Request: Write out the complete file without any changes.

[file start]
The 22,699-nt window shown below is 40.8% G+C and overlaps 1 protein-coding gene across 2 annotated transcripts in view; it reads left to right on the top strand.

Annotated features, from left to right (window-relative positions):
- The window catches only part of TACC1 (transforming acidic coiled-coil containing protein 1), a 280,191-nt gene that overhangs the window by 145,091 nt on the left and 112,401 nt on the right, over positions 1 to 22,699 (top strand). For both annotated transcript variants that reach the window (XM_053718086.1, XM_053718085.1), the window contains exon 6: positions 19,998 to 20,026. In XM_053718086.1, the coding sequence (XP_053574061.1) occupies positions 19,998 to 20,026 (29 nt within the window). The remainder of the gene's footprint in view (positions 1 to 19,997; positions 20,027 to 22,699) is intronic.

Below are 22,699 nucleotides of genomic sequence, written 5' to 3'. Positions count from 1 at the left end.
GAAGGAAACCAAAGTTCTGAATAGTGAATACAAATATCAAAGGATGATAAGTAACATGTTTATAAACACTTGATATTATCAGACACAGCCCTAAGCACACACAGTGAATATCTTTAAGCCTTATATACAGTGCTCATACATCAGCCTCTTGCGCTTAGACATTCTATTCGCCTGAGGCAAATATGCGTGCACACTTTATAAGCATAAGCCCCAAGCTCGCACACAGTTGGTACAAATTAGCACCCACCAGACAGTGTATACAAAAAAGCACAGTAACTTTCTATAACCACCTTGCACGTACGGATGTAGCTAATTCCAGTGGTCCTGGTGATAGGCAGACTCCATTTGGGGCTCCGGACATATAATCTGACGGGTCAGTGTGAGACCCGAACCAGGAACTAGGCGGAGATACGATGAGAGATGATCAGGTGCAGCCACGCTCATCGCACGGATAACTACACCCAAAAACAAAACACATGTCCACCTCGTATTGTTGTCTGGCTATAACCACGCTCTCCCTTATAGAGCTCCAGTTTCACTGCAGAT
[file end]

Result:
The 22,699-nt window shown below is 40.8% G+C and overlaps 1 protein-coding gene across 2 annotated transcripts in view; it reads left to right on the top strand.

Annotated features, from left to right (window-relative positions):
- The window catches only part of TACC1 (transforming acidic coiled-coil containing protein 1), a 280,191-nt gene that overhangs the window by 145,091 nt on the left and 112,401 nt on the right, over positions 1 to 22,699 (top strand). For both annotated transcript variants that reach the window (XM_053718086.1, XM_053718085.1), the window contains exon 6: positions 19,998 to 20,026. In XM_053718086.1, the coding sequence (XP_053574061.1) occupies positions 19,998 to 20,026 (29 nt within the window). The remainder of the gene's footprint in view (positions 1 to 19,997; positions 20,027 to 22,699) is intronic.

Below are 22,699 nucleotides of genomic sequence, written 5' to 3'. Positions count from 1 at the left end.
GAAGGAAACCAAAGTTCTGAATAGTGAATACAAATATCAAAGGATGATAAGTAACATGTTTATAAACACTTGATATTATCAGACACAGCCCTAAGCACACACAGTGAATATCTTTAAGCCTTATATACAGTGCTCATACATCAGCCTCTTGCGCTTAGACATTCTATTCGCCTGAGGCAAATATGCGTGCACACTTTATAAGCATAAGCCCCAAGCTCGCACACAGTTGGTACAAATTAGCACCCACCAGACAGTGTATACAAAAAAGCACAGTAACTTTCTATAACCACCTTGCACGTACGGATGTAGCTAATTCCAGTGGTCCTGGTGATAGGCAGACTCCATTTGGGGCTCCGGACATATAATCTGACGGGTCAGTGTGAGACCCGAACCAGGAACTAGGCGGAGATACGATGAGAGATGATCAGGTGCAGCCACGCTCATCGCACGGATAACTACACCCAAAAACAAAACACATGTCCACCTCGTATTGTTGTCTGGCTATAACCACGCTCTCCCTTATAGAGCTCCAGTTTCACTGCAGAT